Back to School Pt 3: 10 things I’m grateful for

Gratitude is a daily practice that shouldn’t be reserved for the holiday season–and I failed at keeping a gratitude journal.  Here are 10 things I’m grateful for at the start of this school year…..

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  1. I have my own office with mood lighting that I can use to do work. In NYC, space is a premium, so as a perk of being a co-chair for a student organization, I get access to this very special space that serves as a closet, pantry, mini-yoga studio and of course a work space.
  2. I’ve never had to pay for school.  The fact that I’ve never had to pay for school is a very clear sign to me that there is a calling on my life and that there is some higher power guiding my steps.  I feel like there’s something that I’m being asked to do.  So many of my colleagues and friends have the burden of student loans, and I can’t imagine having to go through school making so little and owing so much more.
  3. My friends and close colleagues. In all honestly, I feel a bit socially estranged from the people in my cohort; however, over the years I’ve been able to cultivate relationships with people not in my department.  Thanks to my scholarship society, my student organization and a spirit of bravery to take classes in different disciplines, I’ve met people I actually really like. We’re not besties, but it helps to not feel so alone.
  4. I live in NYC! Never in my life would I have thought that I would live in New York nonetheless with little financial burden (reference #2).  The fact that there are so many resources here like the Arturo Schomburg Center for Research in Black Culture and the King Juan Carlos Center at NYU means that I get to interact with a plethora of different people and to attend lots of different events.  The city is my campus, and it’s pretty dope.
  5. I’ve learned just as much academically as I have personally in the last 5 years. When I tell people that my program is on average 7 years, they usually balk, and I respond that had I better guidance, I wouldn’t be in this situation.  At the same time; however, I’m really glad that this time has allowed me to, in short, figure shit out.  I really feel like I have a far better understanding of who I am as a person, and this wouldn’t be possible without the stability that I’ve gotten from having to be in the same place for so long.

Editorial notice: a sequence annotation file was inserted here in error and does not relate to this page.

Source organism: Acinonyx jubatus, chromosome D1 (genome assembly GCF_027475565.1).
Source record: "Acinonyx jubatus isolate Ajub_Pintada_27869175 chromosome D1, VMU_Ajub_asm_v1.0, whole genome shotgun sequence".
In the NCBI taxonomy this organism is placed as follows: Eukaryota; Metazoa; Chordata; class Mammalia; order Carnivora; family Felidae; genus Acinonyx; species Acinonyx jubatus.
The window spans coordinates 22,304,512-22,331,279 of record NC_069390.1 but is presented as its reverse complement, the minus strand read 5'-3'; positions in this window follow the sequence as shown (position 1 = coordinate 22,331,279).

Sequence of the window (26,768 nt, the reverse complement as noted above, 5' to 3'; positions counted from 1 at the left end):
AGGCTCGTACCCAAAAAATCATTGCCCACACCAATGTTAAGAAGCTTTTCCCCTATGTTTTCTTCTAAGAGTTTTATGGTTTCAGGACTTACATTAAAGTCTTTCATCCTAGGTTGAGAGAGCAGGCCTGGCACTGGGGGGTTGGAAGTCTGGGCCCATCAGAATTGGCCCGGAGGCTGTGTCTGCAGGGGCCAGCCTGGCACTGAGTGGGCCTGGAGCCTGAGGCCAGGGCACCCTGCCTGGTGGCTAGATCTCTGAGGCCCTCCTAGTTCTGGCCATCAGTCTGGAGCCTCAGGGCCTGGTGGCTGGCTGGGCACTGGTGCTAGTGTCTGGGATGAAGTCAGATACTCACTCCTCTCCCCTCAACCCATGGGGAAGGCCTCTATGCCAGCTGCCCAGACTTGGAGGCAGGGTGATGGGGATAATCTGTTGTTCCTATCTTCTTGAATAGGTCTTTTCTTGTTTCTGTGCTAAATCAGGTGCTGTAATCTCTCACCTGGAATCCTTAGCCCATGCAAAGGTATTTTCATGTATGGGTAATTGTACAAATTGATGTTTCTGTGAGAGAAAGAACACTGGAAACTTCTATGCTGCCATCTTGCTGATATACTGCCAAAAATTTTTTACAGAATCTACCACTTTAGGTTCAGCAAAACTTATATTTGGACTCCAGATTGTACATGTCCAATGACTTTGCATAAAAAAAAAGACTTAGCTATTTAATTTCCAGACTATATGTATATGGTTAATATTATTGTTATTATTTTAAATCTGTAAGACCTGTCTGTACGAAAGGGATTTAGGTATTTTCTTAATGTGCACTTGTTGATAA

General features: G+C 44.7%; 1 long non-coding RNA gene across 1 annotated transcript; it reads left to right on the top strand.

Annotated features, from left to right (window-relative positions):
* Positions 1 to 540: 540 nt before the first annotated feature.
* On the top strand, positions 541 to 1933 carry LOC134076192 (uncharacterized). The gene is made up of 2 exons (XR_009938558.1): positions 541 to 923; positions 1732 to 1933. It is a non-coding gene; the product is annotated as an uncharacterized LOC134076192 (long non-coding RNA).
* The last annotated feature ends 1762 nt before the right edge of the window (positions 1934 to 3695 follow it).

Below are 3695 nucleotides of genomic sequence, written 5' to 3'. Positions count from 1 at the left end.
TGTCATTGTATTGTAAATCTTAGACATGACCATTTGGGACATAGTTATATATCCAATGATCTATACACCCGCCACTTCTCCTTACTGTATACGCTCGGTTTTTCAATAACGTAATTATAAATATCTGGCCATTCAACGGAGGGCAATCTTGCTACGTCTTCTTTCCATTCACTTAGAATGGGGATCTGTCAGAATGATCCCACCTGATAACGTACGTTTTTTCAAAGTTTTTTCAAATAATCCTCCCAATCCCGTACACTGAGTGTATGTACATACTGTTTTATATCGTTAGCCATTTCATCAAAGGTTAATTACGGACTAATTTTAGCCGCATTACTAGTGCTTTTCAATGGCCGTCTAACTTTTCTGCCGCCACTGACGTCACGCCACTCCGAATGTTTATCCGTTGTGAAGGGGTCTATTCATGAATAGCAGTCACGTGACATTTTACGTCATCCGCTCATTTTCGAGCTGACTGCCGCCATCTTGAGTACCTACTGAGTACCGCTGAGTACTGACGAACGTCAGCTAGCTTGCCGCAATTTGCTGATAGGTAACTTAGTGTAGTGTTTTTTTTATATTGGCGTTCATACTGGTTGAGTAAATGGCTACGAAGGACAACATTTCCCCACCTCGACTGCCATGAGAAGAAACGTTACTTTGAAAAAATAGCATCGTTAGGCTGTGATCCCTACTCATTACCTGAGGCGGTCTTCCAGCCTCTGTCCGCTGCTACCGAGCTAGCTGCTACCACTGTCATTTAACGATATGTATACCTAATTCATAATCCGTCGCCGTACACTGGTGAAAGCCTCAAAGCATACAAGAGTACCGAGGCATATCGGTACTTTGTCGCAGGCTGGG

6. I have an amazing roommate. In undergrad, there was a verifiable uptick in my grades when I decided to live in a single room and stop trying to ‘make friends’ with the random strangers who I got paired with in the housing lottery.  All of my housing situations since then have involved roommates.  This is the first time, that I really feel like I got it right.  She is friendly, clean and pays her rent on time.  It really is a game changer to come home to a house that can be a refuge from the stress of everyday life.
  7. I have professors and mentors who will really go to bat for me.  My squad. I would never tell them this, but there is one professor who I consider my academic mom, and my mentors are my play aunties. They are already at the top of the “people to thank in my dissertation introduction” document I keep on my computer. #fictivekin
  8. Teaching is a choice.    It is no secret that most institutions of higher education run on part time labor thereby leaving a huge pool of people without any real job security.  Because of my fellowship, I actually don’t have to teach at all.  Now that teaching is a choice, I feel like I can enjoy it rather than it being something that is forced upon me. It’s honestly a huge privilege (and responsibility) to be a black female anthropology lecturer–that’s rare.   I had one Black anthropology professor during undergrad in my senior year.  I remember the first time I came across Black Feminist Anthropology, and how my love for Johnetta B. Cole started.   Now, I get to be the face of what anthropology can be for people, and that’s powerful.
  9. Insurance. I absolutely love my dentist and getting my teeth cleaned.  My therapist is the goat.  My dermatologist looks like me.  My insurance isn’t great, but I’ve found some really great people.
  10. I’m breaking generational curses. As hard as this journey has been and continues to be, I know that I’m setting my future family up to have a fulfilling and thriving life–you’re welcome.

Your turn. What are you grateful for these days?  How are you keeping these things in the forefront of your mind–morning routine, gratitude journal, some fancy app?

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